More uncomfortably I found myself put on the spot, repeatedly. I admitted that I had not always been as loyal as I should have been in answer to the question “Being married is like having someone permanently in your corner: does your loyalty have a limit?” The answer: “I’m loyal physically but I don’t think I’m loyal enough to you in social situations. Sometimes I can’t resist scoring points.”

In response to the question “What is your relationship with your partner’s work?” I had to confess I had been insufficiently respectful of it (she’s a literary academic and as a novelist I’m suspicious of literary theory). My answer: “My attitude to your work has not been a healthy one. I haven’t given it enough due respect. That’s a real shortcoming.”

I also discovered — or was reminded — that Rachael was sometimes unhappy. At times she felt unsupported and isolated (as a writer I can be very introspective). She was bored a lot of the time. She also believed I was an A-grade bulls***ter with more opinions than knowledge, which was not quite how I saw myself. It was painful to listen to — but perhaps it was healthy to hear. It also emerged how much the past was a defining factor in our current relationship. Rachael admitted that she found it very hard to “forgive and forget”, but we both took to heart the quote on the card: “A marriage is a union of two forgivers.”

Possibly the most difficult moment for Rachael came with the question “Do you have any tips for a successful blended family?” (I have two children from a previous relationship.) “I would have a lot of tips for a successful blended family for someone else,” Rachael said. “I just don’t heed them myself.” Her tips included: “Be welcoming, be open. Be all the things I haven’t been.” She said this so ruefully that I felt tenderness towards her instead of the irritation I so often feel when the subject is raised.

At the end of the process I asked Rachael what she thought of it. “I enjoyed it. The game isn’t a discussion — and that’s good. I like that it can be both light and serious and that no one is setting the agenda. You’ve owned up to some things that I’ve not heard you say before and that’s quite brave. I’d play it again and not just for some article. It brought more clarity. If you want to go there you can: you can cry or be angry or happy and nostalgic. It’s very freeing.”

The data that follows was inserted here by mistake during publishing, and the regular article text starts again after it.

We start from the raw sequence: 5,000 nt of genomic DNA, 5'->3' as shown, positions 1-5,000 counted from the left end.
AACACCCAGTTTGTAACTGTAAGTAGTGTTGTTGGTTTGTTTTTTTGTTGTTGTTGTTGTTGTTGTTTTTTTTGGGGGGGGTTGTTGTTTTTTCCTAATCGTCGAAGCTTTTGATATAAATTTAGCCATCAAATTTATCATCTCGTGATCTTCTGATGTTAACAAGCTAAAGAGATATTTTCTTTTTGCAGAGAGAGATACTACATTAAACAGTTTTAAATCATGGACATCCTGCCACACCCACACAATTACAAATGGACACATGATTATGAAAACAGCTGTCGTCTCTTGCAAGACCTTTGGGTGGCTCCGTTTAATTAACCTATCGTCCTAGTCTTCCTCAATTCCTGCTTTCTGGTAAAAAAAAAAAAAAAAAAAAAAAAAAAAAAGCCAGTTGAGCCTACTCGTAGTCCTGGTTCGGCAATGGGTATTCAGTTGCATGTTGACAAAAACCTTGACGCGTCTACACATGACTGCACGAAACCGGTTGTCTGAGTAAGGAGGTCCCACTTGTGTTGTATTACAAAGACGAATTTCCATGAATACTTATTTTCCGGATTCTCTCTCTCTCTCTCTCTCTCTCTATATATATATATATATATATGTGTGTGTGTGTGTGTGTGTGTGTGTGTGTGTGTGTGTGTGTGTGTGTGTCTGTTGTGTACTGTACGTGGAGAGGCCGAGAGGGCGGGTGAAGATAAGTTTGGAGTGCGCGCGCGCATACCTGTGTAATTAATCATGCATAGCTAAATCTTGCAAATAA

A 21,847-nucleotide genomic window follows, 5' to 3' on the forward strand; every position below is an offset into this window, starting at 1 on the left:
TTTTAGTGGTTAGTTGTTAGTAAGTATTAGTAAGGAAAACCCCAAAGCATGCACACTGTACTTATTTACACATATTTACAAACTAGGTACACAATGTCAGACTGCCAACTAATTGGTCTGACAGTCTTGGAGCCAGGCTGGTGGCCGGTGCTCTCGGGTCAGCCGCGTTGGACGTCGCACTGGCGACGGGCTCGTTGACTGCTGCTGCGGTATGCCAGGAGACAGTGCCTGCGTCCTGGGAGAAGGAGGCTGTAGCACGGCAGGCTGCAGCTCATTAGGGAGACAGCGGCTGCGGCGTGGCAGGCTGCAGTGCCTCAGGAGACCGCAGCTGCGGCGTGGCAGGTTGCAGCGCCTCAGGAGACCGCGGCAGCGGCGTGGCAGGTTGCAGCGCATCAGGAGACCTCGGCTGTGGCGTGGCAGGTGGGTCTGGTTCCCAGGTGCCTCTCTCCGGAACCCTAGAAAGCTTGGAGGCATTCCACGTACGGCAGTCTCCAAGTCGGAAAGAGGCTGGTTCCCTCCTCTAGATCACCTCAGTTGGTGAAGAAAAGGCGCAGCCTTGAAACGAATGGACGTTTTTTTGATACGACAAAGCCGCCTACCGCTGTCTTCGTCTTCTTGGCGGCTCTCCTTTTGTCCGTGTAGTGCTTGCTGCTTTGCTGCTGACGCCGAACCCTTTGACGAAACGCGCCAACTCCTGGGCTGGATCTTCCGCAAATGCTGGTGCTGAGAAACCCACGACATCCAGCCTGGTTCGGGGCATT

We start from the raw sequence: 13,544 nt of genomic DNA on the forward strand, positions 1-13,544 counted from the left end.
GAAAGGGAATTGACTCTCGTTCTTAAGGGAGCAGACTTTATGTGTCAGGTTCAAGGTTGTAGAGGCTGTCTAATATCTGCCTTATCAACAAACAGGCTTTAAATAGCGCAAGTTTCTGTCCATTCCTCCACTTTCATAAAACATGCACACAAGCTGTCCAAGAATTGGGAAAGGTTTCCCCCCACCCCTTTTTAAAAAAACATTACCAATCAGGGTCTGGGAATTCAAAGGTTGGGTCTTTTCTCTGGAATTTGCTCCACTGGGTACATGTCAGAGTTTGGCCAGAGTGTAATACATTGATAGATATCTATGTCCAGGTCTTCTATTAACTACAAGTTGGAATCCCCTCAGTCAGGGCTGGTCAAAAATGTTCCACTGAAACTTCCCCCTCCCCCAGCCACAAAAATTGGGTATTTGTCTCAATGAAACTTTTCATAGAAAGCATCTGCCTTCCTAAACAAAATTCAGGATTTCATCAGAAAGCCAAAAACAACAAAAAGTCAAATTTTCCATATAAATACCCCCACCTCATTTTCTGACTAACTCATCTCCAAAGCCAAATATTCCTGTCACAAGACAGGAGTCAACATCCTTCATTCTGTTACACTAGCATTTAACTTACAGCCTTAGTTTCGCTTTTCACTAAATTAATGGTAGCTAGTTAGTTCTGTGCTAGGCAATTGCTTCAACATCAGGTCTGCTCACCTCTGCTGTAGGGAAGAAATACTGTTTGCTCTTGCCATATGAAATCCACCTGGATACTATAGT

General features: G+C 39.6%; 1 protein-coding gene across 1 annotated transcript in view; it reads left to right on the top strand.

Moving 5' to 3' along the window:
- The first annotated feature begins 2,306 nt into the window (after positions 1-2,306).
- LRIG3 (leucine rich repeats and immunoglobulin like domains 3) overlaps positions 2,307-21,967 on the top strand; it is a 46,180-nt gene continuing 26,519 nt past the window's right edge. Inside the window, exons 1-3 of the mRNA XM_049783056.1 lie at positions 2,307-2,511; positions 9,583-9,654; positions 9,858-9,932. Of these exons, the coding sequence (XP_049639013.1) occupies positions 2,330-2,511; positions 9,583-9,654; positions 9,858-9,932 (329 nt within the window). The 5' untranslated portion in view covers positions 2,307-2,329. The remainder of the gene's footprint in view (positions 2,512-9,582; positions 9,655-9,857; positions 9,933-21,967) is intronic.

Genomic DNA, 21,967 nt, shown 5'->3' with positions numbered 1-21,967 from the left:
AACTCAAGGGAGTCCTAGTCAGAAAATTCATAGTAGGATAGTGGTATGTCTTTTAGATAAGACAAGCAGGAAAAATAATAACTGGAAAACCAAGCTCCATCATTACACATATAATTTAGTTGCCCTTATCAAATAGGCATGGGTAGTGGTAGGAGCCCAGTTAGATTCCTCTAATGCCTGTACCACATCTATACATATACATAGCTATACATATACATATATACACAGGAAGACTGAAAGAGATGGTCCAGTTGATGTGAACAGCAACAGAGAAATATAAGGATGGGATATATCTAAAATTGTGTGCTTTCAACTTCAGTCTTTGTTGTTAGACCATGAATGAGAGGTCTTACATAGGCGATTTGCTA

I asked Rachael one more question, then added one of my own — not strictly allowed but the rules allow for improvisation. “Which word describes you best as a couple — for example, playmates, sidekicks, teammates, lovers, allies?” Rachael didn’t hesitate. “Combatants.”

Which left me with just one question to ask. “Who won the game, then?” We both laughed, as we did often during the game. That laughter answered more of the questions and, hopefully, more encouragingly than most of the words did.

And now it is your chance to play. . .

Do you speak to each other in at least as pleasant a voice as you use to your friends?

How do you envisage spending the “retired” years of your life?

What is the greatest fear, rational or otherwise, that you hold for your partner?

How important is it to present a united front in public?

Do you know why your significant other fell in love with you?

Would you like to change anything about your physical relationship?

How close to being the partner of your partner’s dreams are you?

Where and when are you in your element together?

Are you ever haunted by the ghosts of exes and if so how do you deal with it?